WASHINGTON — Internet users who illegally share music, movies or TV shows online may soon get warning notices from their service providers that they are violating copyright law. Ignore the notices, and violators could face an Internet slow-down for 48 hours. Those who claim they’re innocent can protest — for a fee.
For the first time since a spate of aggressive and unpopular lawsuits almost a decade ago, the music and movie industries are going after Internet users they accuse of swapping copyrighted files online. But unlike the lawsuits from the mid-2000s — which swept up everyone from young kids to the elderly with sometimes ruinous financial penalties and court costs — the latest effort is aimed at educating casual Internet pirates and convincing them to stop. There are multiple chances to make amends, and no real, legal consequences under the program if they don’t.
“There’s a bunch of questions that need to be answered because there are ways that this could end up causing problems for Internet users,” such as the bureacratic headache of being falsely accused, said David Sohn, general counsel for the Center for Democracy and Technology, a Washington-based civil liberties group. But he added: “There’s also the potential for this to have an impact in reducing piracy in ways that don’t carry a lot of collateral damage.”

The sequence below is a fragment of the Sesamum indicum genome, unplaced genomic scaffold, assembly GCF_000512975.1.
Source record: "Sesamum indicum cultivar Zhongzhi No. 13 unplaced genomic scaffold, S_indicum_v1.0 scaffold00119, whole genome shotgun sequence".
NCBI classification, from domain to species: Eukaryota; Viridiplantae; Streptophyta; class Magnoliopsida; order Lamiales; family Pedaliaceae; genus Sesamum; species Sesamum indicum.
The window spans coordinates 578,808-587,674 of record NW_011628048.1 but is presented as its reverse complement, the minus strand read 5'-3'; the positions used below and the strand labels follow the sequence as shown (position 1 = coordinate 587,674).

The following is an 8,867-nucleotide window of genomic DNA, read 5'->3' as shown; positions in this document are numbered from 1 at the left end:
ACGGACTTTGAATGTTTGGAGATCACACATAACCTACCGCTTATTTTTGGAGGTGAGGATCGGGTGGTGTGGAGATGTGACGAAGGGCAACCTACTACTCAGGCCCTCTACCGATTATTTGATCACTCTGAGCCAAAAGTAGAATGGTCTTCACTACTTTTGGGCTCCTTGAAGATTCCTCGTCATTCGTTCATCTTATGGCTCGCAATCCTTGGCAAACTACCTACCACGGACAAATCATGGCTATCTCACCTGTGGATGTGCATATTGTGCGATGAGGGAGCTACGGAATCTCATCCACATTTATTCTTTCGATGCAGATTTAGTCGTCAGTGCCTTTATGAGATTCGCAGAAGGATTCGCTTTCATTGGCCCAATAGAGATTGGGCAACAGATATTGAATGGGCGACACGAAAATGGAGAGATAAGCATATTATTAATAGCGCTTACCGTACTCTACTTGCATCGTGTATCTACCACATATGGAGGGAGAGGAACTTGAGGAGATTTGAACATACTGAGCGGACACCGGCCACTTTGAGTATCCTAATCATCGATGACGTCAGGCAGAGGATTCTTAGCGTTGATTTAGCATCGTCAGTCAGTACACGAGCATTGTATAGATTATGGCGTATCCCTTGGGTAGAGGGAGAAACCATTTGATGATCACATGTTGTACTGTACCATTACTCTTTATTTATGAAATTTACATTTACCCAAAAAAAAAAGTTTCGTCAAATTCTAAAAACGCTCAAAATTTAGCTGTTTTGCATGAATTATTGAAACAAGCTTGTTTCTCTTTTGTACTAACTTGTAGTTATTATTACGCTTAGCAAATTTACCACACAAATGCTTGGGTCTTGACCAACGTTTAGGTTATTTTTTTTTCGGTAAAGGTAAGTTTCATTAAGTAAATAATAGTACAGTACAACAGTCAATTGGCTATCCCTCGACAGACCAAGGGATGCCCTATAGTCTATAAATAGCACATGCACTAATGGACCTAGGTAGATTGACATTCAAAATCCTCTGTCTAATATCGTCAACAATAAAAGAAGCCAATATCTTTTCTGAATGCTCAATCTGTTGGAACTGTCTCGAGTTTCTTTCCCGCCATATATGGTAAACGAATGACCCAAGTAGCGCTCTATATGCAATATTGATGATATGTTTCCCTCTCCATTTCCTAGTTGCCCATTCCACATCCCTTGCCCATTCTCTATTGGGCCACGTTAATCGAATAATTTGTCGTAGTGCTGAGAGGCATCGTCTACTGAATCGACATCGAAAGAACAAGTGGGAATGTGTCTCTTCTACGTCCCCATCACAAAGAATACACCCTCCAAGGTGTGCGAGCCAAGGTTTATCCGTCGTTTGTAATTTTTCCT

The Copyright Alert System was put into effect this week by the nation’s five biggest Internet service providers — Verizon, AT&T, Time Warner Cable, Comcast and Cablevision — and the two major associations representing industry — the Motion Picture Association of America and the Recording Industry Association of America.
Under the new program, the industry will monitor “peer-to-peer” software services for evidence of copyrighted files being shared. Each complaints will prompt a customer’s Internet provider to notify the customer that their Internet address has been detected sharing files illegally. Depending on the service provider, the first couple of alerts will likely be an email warning. Subsequent alerts might require a person to acknowledge receipt or review educational materials. If a final warning is ignored, a person could be subject to speed-throttling for 48 hours or another similar “mitigation measure.”
After five or six “strikes,” however, the person won’t face any repercussions under the program and is likely to be ignored. It’s unclear whether such repeat offenders would be more likely at that point to face an expensive lawsuit.